However, if you’re selling anything below $100, as a general rule, don’t accept conversion rates below 0.3%.
Rule #2 is similar to rule #1. The bottom line is: you need to gather information and results quickly.
Why? Because you’re wasting time if you’re not aggressively looking for the ‘big breakthroughs’ in your business.
Let’s take some advice from the world’s greatest investor, Warren Buffet: Mr. Buffet makes investments based on ‘opportunity cost’. This means he doesn’t look at an opportunity and think “I can make 20% return if I invest 1 million dollars in that company.”
Instead, he looks at all of the other opportunities he’s “missing out on” by NOT investing the million dollars somewhere else.
And here’s how this applies to your split-testing strategy:
Scenario #1: The “normal” way
Let’s imagine you set up a split test. And the 2 factors are initially producing very similar results. They are “nose-to-nose”. But after 60 days you finally identify a clear winner that gives you a 10% improvement in your conversion rate. That’s not bad.
However: what did you LOSE by waiting so long for statistical validity to kick in?
Scenario #2: The “faster” way
You set up the same test as in ‘scenario 1’. However, you abandon the test after 1 week because it wasn’t a ‘breakthrough’ result – in other words, the results were too close and the test failed to produce a clear winner.
Next, you set up a new test, and you get a 25% improvement in your conversion rate after only 2 weeks. And then you set up another test and you get another 15% improvement after 2 weeks.
So with this strategy, you achieved a 40%+ improvement in 5 weeks, instead of the 10% in 8 weeks.
The point to get across here is this: by abandoning tests that are “nose-to-nose” quickly, you’ll find the ‘big breakthroughs’ faster.
This is a concept I stumbled upon by being impatient. Basically you want to look for big results fast.
The Big Breakthrough Formula:
You have a ‘Big Breakthrough’ when…
The Winner – Square root of the winner > the losing element
The big breakthrough formula is simple… You subtract the “square root of the winner” from “the winner”, and the number you’re left with should be BIGGER than “the loser”.
This will become a lot more clear in the example below. It sounds more complicated than it is…
Example of the Big Breakthrough Formula in action:
Let’s say you’re doing A-B split testing, and element “A” has 20 sales and “B” has 12 sales.
First, calculate the square root of “20” – which is 4.47. Now, simply plug-in the rest of the numbers:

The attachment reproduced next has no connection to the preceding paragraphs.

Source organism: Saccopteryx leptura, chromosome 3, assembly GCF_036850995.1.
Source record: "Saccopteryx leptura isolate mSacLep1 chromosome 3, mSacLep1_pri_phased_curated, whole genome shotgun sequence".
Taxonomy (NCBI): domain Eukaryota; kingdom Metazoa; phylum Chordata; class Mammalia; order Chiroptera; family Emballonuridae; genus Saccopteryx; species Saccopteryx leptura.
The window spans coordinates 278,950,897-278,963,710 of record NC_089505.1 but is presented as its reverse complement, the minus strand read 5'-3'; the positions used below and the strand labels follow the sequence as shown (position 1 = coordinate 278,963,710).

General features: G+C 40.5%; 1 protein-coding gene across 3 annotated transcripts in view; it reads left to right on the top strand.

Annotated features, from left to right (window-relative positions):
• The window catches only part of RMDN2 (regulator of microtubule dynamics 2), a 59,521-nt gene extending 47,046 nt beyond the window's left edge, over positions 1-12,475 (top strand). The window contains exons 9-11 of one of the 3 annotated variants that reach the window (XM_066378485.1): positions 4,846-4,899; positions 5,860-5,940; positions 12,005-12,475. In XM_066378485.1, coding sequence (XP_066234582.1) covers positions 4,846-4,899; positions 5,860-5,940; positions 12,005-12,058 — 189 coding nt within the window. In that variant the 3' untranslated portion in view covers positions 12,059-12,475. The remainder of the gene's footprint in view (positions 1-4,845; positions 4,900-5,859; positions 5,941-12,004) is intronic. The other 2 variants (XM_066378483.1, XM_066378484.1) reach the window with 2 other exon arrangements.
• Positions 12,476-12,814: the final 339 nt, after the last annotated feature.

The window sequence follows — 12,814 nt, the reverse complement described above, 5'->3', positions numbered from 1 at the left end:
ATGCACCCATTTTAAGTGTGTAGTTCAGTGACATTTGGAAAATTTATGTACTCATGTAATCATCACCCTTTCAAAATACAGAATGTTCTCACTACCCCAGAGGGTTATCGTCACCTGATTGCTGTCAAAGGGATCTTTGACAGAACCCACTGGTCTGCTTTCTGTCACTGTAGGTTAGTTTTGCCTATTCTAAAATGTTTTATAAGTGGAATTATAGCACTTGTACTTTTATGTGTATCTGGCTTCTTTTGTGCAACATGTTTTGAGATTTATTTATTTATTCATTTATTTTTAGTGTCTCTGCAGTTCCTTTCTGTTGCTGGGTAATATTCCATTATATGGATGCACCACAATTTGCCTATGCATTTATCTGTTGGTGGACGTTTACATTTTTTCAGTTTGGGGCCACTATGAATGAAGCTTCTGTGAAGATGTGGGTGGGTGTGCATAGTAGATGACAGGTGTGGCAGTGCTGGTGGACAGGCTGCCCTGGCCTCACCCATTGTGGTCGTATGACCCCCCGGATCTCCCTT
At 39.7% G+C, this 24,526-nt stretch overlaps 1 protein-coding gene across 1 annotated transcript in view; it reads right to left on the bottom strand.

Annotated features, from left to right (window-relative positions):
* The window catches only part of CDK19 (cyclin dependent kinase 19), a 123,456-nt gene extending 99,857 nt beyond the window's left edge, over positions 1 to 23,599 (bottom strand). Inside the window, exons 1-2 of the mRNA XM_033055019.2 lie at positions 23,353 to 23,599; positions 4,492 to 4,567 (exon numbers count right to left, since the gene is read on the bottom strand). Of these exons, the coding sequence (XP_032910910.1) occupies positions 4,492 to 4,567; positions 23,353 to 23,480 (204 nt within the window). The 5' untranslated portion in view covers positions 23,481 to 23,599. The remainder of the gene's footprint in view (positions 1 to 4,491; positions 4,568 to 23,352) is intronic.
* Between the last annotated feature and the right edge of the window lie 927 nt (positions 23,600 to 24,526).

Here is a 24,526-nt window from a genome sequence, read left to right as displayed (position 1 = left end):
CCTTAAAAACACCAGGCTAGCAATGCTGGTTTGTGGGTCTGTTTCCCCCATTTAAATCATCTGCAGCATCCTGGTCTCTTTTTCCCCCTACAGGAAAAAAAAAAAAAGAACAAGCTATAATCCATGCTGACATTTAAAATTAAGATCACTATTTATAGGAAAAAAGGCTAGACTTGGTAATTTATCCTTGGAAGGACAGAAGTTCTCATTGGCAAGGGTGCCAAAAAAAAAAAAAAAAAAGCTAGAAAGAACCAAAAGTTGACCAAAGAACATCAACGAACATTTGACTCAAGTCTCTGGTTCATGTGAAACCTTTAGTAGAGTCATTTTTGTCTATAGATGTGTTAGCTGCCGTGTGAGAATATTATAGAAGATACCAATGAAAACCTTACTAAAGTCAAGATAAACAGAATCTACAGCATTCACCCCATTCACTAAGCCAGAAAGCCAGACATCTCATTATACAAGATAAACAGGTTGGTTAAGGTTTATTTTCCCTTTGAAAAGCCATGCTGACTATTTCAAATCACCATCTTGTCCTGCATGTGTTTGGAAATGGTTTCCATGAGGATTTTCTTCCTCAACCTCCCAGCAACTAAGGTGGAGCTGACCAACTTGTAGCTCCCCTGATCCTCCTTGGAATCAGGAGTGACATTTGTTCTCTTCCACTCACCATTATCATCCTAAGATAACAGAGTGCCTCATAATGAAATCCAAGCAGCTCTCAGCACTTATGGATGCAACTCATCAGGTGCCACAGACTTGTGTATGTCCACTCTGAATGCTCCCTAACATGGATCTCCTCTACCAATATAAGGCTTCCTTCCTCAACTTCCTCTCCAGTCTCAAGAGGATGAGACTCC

20 (winner) – 4.47 (square root of 20) = 15.53
The next question is: Is 15.53 a bigger number than 12 (the number of sales of the “losing” element)?
In this case, the answer is ‘yes’, so we have a ‘big breakthrough’ result, and can move on to testing something else against this winning element.
Frankly, is this method perfect? Of course not. I would even say, by picking winners quickly – you’ll be wrong 10% of the time or so.
In the grand scheme of things, is this important though?
I’ll take SPEED over accuracy any day of the week. Even if I am wrong 20% of the time, the increase in my conversion rates will quickly make up for it.
The reality is, the results will self-correct over time as you test more variables. For example, let’s say I end a split test early and I was wrong about the winner… I’m going to set up a NEW test – and hopefully I’ll crush the “wrong winner”. And I’ll set up another test and beat the champ again… and again… and again…
To recap: focus on achieving BIG breakthroughs with your testing. Don’t be afraid to end a test early. You do NOT need 200 results to have a valid test. I think that’s just insane (especially on a sales letter).
There are 2 main phases to testing:
1. Horizontal Testing
2. Vertical Testing
Most marketers aren’t aware of the differences and mainly use vertical testing in their marketing.
So what’s the difference?
Vertical testing is when you go DEEPER with 1 idea. Here’s an example of a vertical test:
Version 1: The 3 Secrets to Great Titanium Clubs
Version 2: The 3 Factors to Great Titanium Clubs
Version 3: The 3 Elements to Great Titanium Clubs
So the core sentence is: The 3 _________ to Great Titanium Clubs.
The vertical element that you’re testing is: secrets vs. factors vs. elements.
On the other hand, horizontal testing is different.
Here’s an example of a horizontal test:
Version 1: How to Smash Balls 300 Yards
Version 2: What Every Golfer Should Know About Great Golf Clubs
Version 3: The 3 Elements to Great Titanium Clubs
So, here we’re testing totally different IDEAS (horizontal testing) versus different VARIATIONS of the same idea (vertical testing). The ideas that you’re testing are: “how to smash balls far” vs. “what golfers should know about clubs” vs “what makes great titanium clubs”. What you’re doing at this phase is looking for the “magic button”.
Now, let’s say that “What Every Golfer Should Know About Great Golf Clubs” is the winner… Then, you can start doing vertical testing around that winning headline. For example: